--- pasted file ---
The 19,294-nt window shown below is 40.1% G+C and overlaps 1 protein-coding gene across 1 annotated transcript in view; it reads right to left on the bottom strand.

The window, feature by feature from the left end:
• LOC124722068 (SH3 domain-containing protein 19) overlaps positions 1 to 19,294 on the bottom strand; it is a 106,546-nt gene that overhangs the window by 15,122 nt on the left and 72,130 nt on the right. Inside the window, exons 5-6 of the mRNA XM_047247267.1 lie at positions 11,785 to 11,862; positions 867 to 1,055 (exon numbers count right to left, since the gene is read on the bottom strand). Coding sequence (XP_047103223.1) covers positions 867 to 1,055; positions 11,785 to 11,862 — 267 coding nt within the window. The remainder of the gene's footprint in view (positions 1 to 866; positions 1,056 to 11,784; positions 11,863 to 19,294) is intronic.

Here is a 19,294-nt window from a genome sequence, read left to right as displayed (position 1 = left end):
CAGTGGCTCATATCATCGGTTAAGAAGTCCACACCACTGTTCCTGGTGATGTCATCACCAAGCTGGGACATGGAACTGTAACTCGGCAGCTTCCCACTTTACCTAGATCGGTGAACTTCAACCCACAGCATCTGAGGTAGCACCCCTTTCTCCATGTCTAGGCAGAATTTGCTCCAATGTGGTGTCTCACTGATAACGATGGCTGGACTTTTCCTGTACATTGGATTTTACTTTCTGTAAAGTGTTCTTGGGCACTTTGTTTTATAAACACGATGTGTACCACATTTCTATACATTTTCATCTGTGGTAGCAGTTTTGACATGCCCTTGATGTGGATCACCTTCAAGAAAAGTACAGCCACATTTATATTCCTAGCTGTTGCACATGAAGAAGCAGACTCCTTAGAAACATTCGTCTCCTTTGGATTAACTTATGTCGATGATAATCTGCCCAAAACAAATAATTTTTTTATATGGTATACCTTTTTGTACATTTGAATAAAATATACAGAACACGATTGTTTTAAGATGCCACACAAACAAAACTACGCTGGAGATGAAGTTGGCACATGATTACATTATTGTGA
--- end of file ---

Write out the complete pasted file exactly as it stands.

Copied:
The 19,294-nt window shown below is 40.1% G+C and overlaps 1 protein-coding gene across 1 annotated transcript in view; it reads right to left on the bottom strand.

The window, feature by feature from the left end:
• LOC124722068 (SH3 domain-containing protein 19) overlaps positions 1 to 19,294 on the bottom strand; it is a 106,546-nt gene that overhangs the window by 15,122 nt on the left and 72,130 nt on the right. Inside the window, exons 5-6 of the mRNA XM_047247267.1 lie at positions 11,785 to 11,862; positions 867 to 1,055 (exon numbers count right to left, since the gene is read on the bottom strand). Coding sequence (XP_047103223.1) covers positions 867 to 1,055; positions 11,785 to 11,862 — 267 coding nt within the window. The remainder of the gene's footprint in view (positions 1 to 866; positions 1,056 to 11,784; positions 11,863 to 19,294) is intronic.

Here is a 19,294-nt window from a genome sequence, read left to right as displayed (position 1 = left end):
CAGTGGCTCATATCATCGGTTAAGAAGTCCACACCACTGTTCCTGGTGATGTCATCACCAAGCTGGGACATGGAACTGTAACTCGGCAGCTTCCCACTTTACCTAGATCGGTGAACTTCAACCCACAGCATCTGAGGTAGCACCCCTTTCTCCATGTCTAGGCAGAATTTGCTCCAATGTGGTGTCTCACTGATAACGATGGCTGGACTTTTCCTGTACATTGGATTTTACTTTCTGTAAAGTGTTCTTGGGCACTTTGTTTTATAAACACGATGTGTACCACATTTCTATACATTTTCATCTGTGGTAGCAGTTTTGACATGCCCTTGATGTGGATCACCTTCAAGAAAAGTACAGCCACATTTATATTCCTAGCTGTTGCACATGAAGAAGCAGACTCCTTAGAAACATTCGTCTCCTTTGGATTAACTTATGTCGATGATAATCTGCCCAAAACAAATAATTTTTTTATATGGTATACCTTTTTGTACATTTGAATAAAATATACAGAACACGATTGTTTTAAGATGCCACACAAACAAAACTACGCTGGAGATGAAGTTGGCACATGATTACATTATTGTGA